Spaghetti Dinner Block Party Thursday, August 28, 5:00-8:00 On the walkway along Sinatra Dr. between 1st and 2nd Sts., Hoboken, New Jersey www.HobokenNJ.org/spaghetti-dinner-block-party Tickets: adults, $20; seniors, $12; children ages 12 and under, $10; advance purchase recommended
Feast of Mother Cabrini Friday through Sunday, August 22-24, and Wednesday through Monday, August 27-September 1, various late afternoon and evening hours Suffolk County Community College, Crooked Hill Rd., Brentwood, New York www.MotherCabriniFestival.org Free admission
La Festa Italiana, Garfield Thursday, and Friday, August 14-15, 6:00-11:00; Saturday, 4:00-11:00; Sunday, 2:00-10:00 Vicinity of Our Lady of Mount Virgin Catholic Church, MacArthur Ave. at Frederick St., Garfield, New Jersey www.Facebook.com/olmv2011 Free admission
La Festa Italiana, Jersey City Continues Thursday through Sunday, August 14-17, 5:00-11:00 Vicinity of Holy Rosary Church, 344 Sixth St. (Brunswick-Monmouth Sts.), Jersey City www.LaFestaItalianaJC.com Free admission
St. Rocco's Italian Feast Continues Thursday and Friday, August 7-8, 6:00-11:00; Saturday, 4:00-11:00; Sunday, 2:00-11:00 Main St., Fort Lee, New Jersey www.StRoccoFortLee.com Free admission
New Jersey State Fair / Sussex County Farm & Horse Show Continues Thursday through Sunday, August 7-10, 10:00-10:00 most days Sussex County Fair Grounds, 37 Plains Rd., Augusta, New Jersey www.NJStateFair.org/fair Admission: adults, $13; seniors ages 60 and over, $9; children ages 6 to 12, $6; kids under age 6, free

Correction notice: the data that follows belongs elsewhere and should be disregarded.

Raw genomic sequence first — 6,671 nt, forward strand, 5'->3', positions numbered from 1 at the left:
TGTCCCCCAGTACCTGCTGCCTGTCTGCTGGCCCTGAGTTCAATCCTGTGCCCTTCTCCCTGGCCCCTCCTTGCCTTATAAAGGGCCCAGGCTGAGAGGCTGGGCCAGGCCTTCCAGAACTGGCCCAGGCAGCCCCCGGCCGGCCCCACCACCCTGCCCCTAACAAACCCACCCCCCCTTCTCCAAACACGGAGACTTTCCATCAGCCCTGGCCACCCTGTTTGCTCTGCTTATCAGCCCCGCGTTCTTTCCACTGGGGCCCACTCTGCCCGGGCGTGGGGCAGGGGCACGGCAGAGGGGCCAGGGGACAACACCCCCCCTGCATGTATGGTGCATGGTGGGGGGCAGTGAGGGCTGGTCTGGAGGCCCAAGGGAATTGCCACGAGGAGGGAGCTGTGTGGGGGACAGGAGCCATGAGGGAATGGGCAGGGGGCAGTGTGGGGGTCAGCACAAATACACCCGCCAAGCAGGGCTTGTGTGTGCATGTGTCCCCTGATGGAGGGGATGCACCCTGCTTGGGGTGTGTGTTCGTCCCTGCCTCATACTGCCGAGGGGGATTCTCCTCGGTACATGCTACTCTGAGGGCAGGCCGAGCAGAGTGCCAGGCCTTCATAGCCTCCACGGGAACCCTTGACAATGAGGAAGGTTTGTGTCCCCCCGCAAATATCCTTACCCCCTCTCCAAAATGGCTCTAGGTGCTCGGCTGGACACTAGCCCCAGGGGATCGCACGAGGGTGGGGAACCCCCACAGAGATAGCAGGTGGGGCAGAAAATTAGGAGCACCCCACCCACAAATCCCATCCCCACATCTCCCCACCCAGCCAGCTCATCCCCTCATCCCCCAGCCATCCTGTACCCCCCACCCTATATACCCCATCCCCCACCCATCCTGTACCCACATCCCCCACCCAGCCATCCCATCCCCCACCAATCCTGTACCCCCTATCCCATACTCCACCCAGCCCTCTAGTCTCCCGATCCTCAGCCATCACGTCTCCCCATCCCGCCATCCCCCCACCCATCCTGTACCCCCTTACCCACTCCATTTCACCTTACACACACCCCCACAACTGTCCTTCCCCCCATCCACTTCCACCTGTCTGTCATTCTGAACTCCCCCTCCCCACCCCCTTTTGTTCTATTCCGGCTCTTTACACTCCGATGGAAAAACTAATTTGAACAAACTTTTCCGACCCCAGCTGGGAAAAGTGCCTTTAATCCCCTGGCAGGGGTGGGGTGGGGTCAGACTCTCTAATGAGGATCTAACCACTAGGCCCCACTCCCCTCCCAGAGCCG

The Great East End Food Truck Derby Friday, August 8, 4:00-7:00, rain or shine Hayground School, 151 Mitchells Ln., Bridgehampton, New York www.EdibleManhattan.com/event/great-food-truck-derby Tickets: adults, $60, or $100 for early VIP admission; kids ages 12 and under, $20; proceeds benefit the culinary arts programs of the Hayground School
First in a contemplated monthly series, this event was organized by the ladies' guild of the Staten Island Buddhist Vihara, or monastery, to raise funds for larger premises. Hoppers were cooked on the spot in their distinctive bowl-shaped pans, which help the hoppers retain a pancake-like texture in the center even as the edges turn crisp. A standard order consisted of four plain hoppers, one more with an egg, the chili pepper and onion condiment called lunu miris, and in my case tuna.
The bill of fare ($8 per plate) also included string hoppers, such as the serving with chicken shown here, and various takes on kotthu, including goat and vegetarian versions. Dessert was confined to an ice cream truck, parked at the end of the block — the usual soft-serve, though in these parts doled out by a Sri Lankan proprietor.